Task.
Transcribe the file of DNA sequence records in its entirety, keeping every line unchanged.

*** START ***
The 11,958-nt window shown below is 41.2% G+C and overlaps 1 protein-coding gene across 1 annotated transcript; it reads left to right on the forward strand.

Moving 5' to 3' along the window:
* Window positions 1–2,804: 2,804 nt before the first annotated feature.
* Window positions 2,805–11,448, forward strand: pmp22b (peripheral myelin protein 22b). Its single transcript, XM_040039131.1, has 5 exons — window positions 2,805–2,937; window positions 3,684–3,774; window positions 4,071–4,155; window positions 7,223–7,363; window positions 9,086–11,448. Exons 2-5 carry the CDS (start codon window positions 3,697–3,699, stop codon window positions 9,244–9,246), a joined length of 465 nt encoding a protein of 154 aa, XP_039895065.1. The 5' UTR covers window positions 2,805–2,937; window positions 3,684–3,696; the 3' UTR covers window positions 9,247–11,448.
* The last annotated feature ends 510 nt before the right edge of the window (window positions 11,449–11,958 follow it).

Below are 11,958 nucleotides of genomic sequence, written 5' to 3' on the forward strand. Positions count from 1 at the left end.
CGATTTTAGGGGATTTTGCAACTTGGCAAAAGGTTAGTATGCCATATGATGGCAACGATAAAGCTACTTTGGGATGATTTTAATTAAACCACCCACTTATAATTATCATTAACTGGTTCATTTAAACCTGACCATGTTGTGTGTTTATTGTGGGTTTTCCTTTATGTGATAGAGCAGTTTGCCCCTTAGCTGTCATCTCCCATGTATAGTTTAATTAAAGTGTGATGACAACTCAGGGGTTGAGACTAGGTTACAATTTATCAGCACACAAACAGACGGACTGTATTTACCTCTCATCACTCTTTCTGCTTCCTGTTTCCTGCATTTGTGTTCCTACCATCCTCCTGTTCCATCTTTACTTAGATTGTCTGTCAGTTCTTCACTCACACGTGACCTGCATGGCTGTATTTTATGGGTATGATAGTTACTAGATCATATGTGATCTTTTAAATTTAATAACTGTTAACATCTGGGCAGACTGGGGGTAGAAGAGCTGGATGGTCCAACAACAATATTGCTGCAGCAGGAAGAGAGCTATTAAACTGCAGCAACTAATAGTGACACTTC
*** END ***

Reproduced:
The 11,958-nt window shown below is 41.2% G+C and overlaps 1 protein-coding gene across 1 annotated transcript; it reads left to right on the forward strand.

Moving 5' to 3' along the window:
* Window positions 1–2,804: 2,804 nt before the first annotated feature.
* Window positions 2,805–11,448, forward strand: pmp22b (peripheral myelin protein 22b). Its single transcript, XM_040039131.1, has 5 exons — window positions 2,805–2,937; window positions 3,684–3,774; window positions 4,071–4,155; window positions 7,223–7,363; window positions 9,086–11,448. Exons 2-5 carry the CDS (start codon window positions 3,697–3,699, stop codon window positions 9,244–9,246), a joined length of 465 nt encoding a protein of 154 aa, XP_039895065.1. The 5' UTR covers window positions 2,805–2,937; window positions 3,684–3,696; the 3' UTR covers window positions 9,247–11,448.
* The last annotated feature ends 510 nt before the right edge of the window (window positions 11,449–11,958 follow it).

Below are 11,958 nucleotides of genomic sequence, written 5' to 3' on the forward strand. Positions count from 1 at the left end.
CGATTTTAGGGGATTTTGCAACTTGGCAAAAGGTTAGTATGCCATATGATGGCAACGATAAAGCTACTTTGGGATGATTTTAATTAAACCACCCACTTATAATTATCATTAACTGGTTCATTTAAACCTGACCATGTTGTGTGTTTATTGTGGGTTTTCCTTTATGTGATAGAGCAGTTTGCCCCTTAGCTGTCATCTCCCATGTATAGTTTAATTAAAGTGTGATGACAACTCAGGGGTTGAGACTAGGTTACAATTTATCAGCACACAAACAGACGGACTGTATTTACCTCTCATCACTCTTTCTGCTTCCTGTTTCCTGCATTTGTGTTCCTACCATCCTCCTGTTCCATCTTTACTTAGATTGTCTGTCAGTTCTTCACTCACACGTGACCTGCATGGCTGTATTTTATGGGTATGATAGTTACTAGATCATATGTGATCTTTTAAATTTAATAACTGTTAACATCTGGGCAGACTGGGGGTAGAAGAGCTGGATGGTCCAACAACAATATTGCTGCAGCAGGAAGAGAGCTATTAAACTGCAGCAACTAATAGTGACACTTC